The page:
The Behavioral Health Access Center at Intermountain LDS Hospital provides crisis treatment, observation, and fast access to mental health treatment. Patients receive treatment right away from licensed behavioral health professionals, ensuring placement in the appropriate level of care, reducing overall costs, and providing the care they need. It's a new, more efficient and cost-effective model of care for everyone.
This is the first resource of this kind in the Salt Lake Valley, and an important next step in treating behavioral health issues in our community. Intermountain Healthcare is committed to improving mental health access and outcomes and being a national role model.
324 9th Avenue
Salt Lake City, Utah 84143
- Come to Intermountain LDS Hospital (8th Avenue & C Street, Salt Lake City, Utah)
- Park near the North Entrance to the Hospital (9th Avenue between C & D Streets)
- Enter the Hospital from the North Entrance
- The Access Center is located on the right just after you enter the Hospital
What to Expect
- A nurse will check you in and have you change into a gown. Your clothing and belongings will be placed into a secure locker for you. This is to ensure safety for everyone!
- You will be shown to a room where you will meet with a clinician from the emergency department who will ask you some questions and do a brief medical examination. You are not being admitted at this point. This examination is to help make your care team aware of any other medical conditions that need to be considered as part of your treatment plan.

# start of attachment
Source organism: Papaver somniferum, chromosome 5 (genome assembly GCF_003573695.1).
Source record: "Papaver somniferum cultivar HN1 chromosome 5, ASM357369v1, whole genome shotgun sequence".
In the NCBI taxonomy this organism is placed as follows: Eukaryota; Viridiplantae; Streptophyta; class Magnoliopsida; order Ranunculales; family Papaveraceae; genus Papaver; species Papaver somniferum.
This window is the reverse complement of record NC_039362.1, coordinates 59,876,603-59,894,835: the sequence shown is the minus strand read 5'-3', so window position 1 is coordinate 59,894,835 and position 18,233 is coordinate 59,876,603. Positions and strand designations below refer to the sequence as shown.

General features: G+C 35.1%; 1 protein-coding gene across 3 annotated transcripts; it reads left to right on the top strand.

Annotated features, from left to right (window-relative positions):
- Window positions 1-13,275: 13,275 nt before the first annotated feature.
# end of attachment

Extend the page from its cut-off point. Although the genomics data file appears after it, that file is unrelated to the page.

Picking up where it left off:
- After being medically cleared you will speak with a crisis worker – a licensed mental health practitioner trained in mental health crises. With the crisis worker you will discuss what brought you in, and what you feel would be the best options for treatment.
- After you meet with the crisis worker, you will meet with a psychiatrist who may also want to know what brought you in, and will discuss your treatment options as well as medication options.
- Finally, you and your care team will decide on a treatment plan. Most people either go home with a follow-up plan, or stay for a 24-hour observation period. If inpatient admission is necessary, it will be included as part of your treatment plan discussion.